Monday, April 13, 2009

Annoying edits

The local paper publishes a pro-graffiti letter every few weeks, so I decided to weigh in recently with a counter argument.  My letter made it into the paper, but with a few cuts. I know that they have to edit them as space is limited, but I do wish they'd left these red bits in:

In response to Gilbert Grace (2 April 2009) that "Removing graffiti is not the best option", I ask whether the recent scrawling of multiple tags saying “semen” and “rsol” (arsehole) on public and private property in Five Dock is “witty and creative”, and why they should not be removed. I also ask whether someone who draws numerous penises over equipment in children’s playgrounds should be described as an “artist”.

Most graffiti removal efforts are directed at removing tags that are offensive, puerile and utterly without artistic merit or a spark of creativity or wit. Face it, there is only one “Banksy”, Mr Grace, and he does not live in the inner west.  Most of the graffiti “artists” in this area are so talentless, they couldn’t get a job demonstrating colour-by-numbers booklets to infants. 

I thought it was important that people understand what the tag RSOL means.  It might have been chopped for being offensive, but if that is the case, why are so many property owners accepting of having it splattered all over their buildings?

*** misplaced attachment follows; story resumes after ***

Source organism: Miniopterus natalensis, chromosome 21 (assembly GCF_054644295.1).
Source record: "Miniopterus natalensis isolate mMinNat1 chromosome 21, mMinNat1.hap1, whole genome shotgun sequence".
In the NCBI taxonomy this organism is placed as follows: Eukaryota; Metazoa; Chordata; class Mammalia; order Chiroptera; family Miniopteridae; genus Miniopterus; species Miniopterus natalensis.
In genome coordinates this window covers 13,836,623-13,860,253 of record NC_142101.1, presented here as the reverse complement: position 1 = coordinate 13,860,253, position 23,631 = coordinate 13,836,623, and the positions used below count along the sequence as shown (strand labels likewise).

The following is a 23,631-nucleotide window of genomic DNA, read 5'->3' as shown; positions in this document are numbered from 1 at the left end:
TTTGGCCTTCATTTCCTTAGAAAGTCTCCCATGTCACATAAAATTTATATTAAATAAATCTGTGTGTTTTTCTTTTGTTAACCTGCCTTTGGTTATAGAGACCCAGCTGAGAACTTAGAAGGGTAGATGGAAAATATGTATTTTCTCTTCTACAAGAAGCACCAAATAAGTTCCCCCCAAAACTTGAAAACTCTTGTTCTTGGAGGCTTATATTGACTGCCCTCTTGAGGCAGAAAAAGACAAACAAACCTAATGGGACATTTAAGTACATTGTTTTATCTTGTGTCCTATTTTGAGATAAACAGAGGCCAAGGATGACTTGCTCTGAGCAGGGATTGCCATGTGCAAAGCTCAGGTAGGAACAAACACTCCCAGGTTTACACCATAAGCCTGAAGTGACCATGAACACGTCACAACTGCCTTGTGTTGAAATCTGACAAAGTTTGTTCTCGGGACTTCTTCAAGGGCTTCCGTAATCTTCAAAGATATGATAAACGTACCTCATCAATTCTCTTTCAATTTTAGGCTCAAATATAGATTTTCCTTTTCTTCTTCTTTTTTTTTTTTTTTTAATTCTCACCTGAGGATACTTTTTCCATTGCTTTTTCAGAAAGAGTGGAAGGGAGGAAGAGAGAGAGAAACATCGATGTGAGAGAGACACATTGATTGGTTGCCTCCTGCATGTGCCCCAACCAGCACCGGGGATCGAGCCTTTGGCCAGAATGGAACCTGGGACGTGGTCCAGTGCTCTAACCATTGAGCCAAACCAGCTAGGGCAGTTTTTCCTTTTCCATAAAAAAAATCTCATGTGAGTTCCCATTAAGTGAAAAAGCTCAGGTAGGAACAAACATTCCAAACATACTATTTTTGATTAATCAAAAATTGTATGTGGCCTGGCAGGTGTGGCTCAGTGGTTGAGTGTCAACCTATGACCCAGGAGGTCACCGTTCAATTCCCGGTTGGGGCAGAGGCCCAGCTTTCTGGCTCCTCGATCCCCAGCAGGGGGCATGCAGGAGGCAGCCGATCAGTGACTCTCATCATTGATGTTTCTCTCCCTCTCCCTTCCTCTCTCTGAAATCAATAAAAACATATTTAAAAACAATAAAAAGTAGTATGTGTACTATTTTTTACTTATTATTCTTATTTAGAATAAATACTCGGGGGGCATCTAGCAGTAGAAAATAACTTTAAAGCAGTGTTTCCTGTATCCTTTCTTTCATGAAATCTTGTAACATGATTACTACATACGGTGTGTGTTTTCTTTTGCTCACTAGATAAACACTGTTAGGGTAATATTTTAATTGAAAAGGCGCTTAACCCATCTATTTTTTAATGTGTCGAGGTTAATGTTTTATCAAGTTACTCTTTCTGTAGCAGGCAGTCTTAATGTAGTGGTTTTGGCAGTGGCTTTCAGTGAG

As for the bit about Banksy, I get a quiet chuckle out of his work.  I appreciate it for its creativity and wit, and I do think it has a lot of merit.  In my opinion, it is art.  Whether it deserves to be left untouched on private property is another matter, but the guy does have talent.

However, he is one in a million, and just because he has the touch, it doesn't mean every other jumped-up wanna-be "artist" should have free rein to deface property that is not theirs.  I don't see the merits of graffiti as an argument about art - I see it as an issue of property rights.  If that wall over their belongs to you, and you can prove that you have title, put whatever you want on it.  If it belongs to someone else, keep your cotton-pickin' fingers off it.  It's not yours to fiddle with.  You have no right to interfere with somebody else's possessions.

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